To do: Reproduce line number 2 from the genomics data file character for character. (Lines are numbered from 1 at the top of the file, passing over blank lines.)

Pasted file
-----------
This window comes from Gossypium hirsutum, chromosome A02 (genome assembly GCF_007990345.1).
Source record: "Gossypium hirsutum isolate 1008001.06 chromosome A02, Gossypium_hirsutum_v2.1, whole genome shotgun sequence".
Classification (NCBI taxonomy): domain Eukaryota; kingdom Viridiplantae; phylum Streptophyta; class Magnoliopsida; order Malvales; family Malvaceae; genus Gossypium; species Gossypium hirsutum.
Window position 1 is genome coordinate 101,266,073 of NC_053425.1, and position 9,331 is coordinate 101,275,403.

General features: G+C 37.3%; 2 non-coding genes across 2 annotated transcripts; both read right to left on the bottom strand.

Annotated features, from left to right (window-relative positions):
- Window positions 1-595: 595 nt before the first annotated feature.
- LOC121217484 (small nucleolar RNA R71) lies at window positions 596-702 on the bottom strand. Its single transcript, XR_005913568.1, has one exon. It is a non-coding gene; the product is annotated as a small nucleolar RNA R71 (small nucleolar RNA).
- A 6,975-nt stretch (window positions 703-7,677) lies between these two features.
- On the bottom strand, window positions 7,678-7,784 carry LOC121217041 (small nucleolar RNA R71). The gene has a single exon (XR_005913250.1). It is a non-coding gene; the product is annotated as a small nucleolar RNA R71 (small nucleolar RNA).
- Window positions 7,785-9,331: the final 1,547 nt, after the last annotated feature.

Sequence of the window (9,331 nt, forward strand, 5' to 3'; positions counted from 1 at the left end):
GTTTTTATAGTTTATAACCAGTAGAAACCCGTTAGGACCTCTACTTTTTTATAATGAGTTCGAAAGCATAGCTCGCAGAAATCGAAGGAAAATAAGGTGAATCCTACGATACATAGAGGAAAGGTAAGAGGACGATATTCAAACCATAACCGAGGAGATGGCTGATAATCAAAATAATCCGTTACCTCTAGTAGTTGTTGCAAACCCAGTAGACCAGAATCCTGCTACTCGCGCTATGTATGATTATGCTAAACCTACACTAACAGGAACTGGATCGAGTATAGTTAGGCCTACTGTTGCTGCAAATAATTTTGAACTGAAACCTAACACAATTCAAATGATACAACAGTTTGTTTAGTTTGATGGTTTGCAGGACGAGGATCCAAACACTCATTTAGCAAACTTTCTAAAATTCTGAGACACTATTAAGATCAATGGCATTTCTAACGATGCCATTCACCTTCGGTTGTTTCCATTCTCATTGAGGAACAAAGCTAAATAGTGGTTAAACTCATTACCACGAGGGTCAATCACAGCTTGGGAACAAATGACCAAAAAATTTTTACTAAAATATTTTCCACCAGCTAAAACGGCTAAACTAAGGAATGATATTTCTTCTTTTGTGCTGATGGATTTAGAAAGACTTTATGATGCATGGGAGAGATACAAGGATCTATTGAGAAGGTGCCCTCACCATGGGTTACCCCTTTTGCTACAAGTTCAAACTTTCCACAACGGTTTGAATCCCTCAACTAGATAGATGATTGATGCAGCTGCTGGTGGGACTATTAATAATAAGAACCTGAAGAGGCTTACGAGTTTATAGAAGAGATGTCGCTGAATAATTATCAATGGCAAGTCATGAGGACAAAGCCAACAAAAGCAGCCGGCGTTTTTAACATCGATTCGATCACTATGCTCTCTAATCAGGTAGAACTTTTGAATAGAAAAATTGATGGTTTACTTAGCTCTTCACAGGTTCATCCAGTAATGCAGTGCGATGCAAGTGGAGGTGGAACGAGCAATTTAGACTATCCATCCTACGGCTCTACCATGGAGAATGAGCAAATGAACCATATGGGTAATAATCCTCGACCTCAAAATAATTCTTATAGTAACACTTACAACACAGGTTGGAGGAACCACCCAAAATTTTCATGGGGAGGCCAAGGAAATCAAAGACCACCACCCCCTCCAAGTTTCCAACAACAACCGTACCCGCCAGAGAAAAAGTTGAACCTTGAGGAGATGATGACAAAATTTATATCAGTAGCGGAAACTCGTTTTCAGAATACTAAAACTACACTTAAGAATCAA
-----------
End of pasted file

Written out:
Source record: "Gossypium hirsutum isolate 1008001.06 chromosome A02, Gossypium_hirsutum_v2.1, whole genome shotgun sequence".